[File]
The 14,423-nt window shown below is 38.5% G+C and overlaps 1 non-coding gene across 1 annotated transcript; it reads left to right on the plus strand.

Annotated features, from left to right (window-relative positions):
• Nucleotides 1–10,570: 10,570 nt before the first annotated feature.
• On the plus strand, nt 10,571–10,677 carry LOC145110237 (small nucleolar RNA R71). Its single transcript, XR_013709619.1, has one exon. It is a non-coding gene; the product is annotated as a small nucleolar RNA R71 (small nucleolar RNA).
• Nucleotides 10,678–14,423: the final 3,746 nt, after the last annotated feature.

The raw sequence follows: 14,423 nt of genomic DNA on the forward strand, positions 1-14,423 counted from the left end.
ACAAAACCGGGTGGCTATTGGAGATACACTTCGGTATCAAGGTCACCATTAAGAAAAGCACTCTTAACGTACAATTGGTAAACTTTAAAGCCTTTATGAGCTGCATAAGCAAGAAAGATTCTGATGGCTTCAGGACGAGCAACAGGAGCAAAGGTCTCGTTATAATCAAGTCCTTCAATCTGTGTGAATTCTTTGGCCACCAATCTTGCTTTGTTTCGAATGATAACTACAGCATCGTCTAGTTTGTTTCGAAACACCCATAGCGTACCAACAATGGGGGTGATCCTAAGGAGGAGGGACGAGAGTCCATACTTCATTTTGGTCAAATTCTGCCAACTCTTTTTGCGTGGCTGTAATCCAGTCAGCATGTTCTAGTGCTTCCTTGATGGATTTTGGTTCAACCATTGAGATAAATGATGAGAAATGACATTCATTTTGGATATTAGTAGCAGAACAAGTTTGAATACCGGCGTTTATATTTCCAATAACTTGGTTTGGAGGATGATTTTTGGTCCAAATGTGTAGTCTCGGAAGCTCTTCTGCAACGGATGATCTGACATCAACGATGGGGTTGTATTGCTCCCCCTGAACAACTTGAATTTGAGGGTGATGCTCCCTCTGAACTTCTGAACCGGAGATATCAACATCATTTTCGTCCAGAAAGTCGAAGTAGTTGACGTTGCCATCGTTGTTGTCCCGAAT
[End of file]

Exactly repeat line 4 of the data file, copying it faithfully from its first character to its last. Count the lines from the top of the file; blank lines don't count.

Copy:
• On the plus strand, nt 10,571–10,677 carry LOC145110237 (small nucleolar RNA R71). Its single transcript, XR_013709619.1, has one exon. It is a non-coding gene; the product is annotated as a small nucleolar RNA R71 (small nucleolar RNA).